Critical cooling systems for four pools containing thousands of nuclear fuel assemblies at the Fukushima No. 1 power plant shut down due to a loss of power overnight Monday, highlighting the vulnerability of the ad hoc equipment set up after the meltdowns two years ago.
Tokyo Electric Power Co. said repairs to fully recover the cooling functions of the fuel pools at reactors 1, 3 and 4 were completed on Tuesday night. Meanwhile, the utility said another huge common fuel pool would be fully functional by 8 a.m. Wednesday.
Tepco was still trying to pinpoint the cause of the power loss Tuesday afternoon, raising concern about the soundness of the facilities at the badly damaged nuclear plant, where decommissioning work will take decades.
Tepco emphasized that it would take at least three more days for the water in the spent fuel pool in the damaged reactor 4 building, potentially the most dangerous one, to reach the threshold control temperature of 65 degrees, giving the operator ample time to restore power before the coolant water started to boil and evaporate.
The utility speculated that a makeshift switchboard set up after the meltdowns of reactors 1-3 probably malfunctioned Monday evening, causing two more switchboards and other equipment to automatically shut down.
It is thought that this led to the power loss to the cooling systems for the fuel pools in the reactor 1, 3 and 4 buildings as well as the large common pool, which contains 6,377 nuclear fuel assemblies, Tepco said.
The injection of coolant water into the damaged cores of reactors 1, 2 and 3 was not disrupted, Tepco said.
“We are still trying to identify the cause (of the power loss). We need to investigate further,” said Tepco executive Masayuki Ono, who served as a spokesman at the news briefing Tuesday morning.
Tepco announced the loss of cooling functions shortly after 10 p.m. Monday, about three hours after the power went out, drawing criticism from the media.
Tepco said the information was withheld because it took several hours to figure out which equipment was affected by the power disruption.
Chief Cabinet Secretary Yoshihide Suga, meanwhile, sought to ease concern by assuring the public that the plant has backup equipment on hand for worst-case scenarios.
“We are preparing (backup safety) measures so that you don’t need to worry,” Suga told a news conference Tuesday morning.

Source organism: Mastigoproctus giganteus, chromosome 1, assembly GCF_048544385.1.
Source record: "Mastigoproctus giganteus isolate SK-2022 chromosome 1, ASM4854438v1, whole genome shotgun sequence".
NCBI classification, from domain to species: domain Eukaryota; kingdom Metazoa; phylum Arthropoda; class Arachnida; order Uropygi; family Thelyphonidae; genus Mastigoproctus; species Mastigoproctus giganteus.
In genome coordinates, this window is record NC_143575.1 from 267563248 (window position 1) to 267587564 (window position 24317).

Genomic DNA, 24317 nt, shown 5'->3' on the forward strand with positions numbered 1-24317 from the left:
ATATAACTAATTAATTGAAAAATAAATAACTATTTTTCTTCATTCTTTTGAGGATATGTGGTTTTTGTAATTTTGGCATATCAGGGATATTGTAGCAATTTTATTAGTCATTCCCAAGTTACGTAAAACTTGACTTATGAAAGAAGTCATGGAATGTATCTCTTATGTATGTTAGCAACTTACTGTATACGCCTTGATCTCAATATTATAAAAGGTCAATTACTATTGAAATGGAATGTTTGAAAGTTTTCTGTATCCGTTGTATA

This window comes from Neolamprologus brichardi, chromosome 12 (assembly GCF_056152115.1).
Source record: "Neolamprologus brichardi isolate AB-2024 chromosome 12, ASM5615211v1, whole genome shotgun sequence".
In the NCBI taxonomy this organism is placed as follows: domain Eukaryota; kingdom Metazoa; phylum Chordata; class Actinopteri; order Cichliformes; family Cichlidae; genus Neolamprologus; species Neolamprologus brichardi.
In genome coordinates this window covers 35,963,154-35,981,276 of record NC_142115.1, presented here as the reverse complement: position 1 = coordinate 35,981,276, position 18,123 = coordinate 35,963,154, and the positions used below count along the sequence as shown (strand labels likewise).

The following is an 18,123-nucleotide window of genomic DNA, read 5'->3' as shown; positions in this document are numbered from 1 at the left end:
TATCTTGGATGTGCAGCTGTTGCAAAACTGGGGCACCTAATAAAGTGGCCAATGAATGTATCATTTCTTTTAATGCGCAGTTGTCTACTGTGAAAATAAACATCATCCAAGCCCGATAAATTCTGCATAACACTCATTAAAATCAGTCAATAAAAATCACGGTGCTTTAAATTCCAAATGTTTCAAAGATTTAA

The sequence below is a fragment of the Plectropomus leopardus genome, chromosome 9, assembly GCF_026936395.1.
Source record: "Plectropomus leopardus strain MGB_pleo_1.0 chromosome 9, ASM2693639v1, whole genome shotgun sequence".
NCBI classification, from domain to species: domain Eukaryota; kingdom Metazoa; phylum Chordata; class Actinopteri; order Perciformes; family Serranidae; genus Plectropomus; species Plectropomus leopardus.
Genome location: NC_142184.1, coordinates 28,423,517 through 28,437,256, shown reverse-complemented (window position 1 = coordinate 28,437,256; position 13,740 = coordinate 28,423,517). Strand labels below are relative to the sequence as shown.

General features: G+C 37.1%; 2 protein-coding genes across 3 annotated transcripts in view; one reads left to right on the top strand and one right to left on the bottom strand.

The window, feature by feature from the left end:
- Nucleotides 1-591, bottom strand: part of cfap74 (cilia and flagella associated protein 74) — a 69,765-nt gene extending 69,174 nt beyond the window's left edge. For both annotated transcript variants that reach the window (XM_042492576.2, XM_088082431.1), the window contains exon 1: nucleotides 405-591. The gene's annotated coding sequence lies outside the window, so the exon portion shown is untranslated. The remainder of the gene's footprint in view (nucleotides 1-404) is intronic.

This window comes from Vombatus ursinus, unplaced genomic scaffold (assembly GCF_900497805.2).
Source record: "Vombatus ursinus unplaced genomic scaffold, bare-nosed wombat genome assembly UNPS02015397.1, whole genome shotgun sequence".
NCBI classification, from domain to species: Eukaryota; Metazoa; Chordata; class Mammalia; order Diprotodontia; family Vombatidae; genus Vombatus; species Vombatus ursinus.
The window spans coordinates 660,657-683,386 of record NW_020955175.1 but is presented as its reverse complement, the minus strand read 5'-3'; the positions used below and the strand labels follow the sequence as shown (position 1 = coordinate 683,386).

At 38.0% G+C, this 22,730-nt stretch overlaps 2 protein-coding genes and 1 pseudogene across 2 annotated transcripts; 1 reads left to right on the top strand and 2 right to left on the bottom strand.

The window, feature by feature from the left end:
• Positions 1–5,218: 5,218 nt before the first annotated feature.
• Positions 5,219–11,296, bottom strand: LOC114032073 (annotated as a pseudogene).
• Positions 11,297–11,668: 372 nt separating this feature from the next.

According to Tepco, fire engines are deployed at the Fukushima plant, and other water pumps are available as well to inject water into any of the pools in the event the cooling equipment goes down for an extended period.
Radiation monitoring posts in and around the Fukushima plant showed no abnormal readings, according to both Tepco and the government.
But the current problem pulls back the curtain on the unreliability of the cooling systems at the Fukushima plant.
Containing 1,533 fuel assemblies, the reactor 4 pool is the hottest of the four. Its water temperature was estimated at 30.5 degrees at 10 a.m. Tuesday, and would rise 0.368 degree per hour while the cooling system is out, Tepco said.
At 100 degrees, the water would boil and evaporate. If all the water was lost, the fuel assemblies would melt down andthe pool collapse, releasing vast amounts of radioactive material into the environment.
Tepco now plans to transfer all the fuel assemblies from the reactor 4 pool to the sturdier common pool by the end of this year.
But the cooling system for the common pool was also shut down by the recent power loss.
It is expected to take more than three decades to decommission the three troubled reactors at the Fukushima complex, which has six reactors. It has not been decided what will happen with the rest of the crippled plant. Tepco will have to keep the cooling systems running throughout the long process to prevent further meltdowns of the still-hot reactor cores.
Ono said that for now at least Tepco believes the makeshift switchboard either lost current or surged, tripping other switchboards and equipment connected to the network, and cutting power to the cooling systems.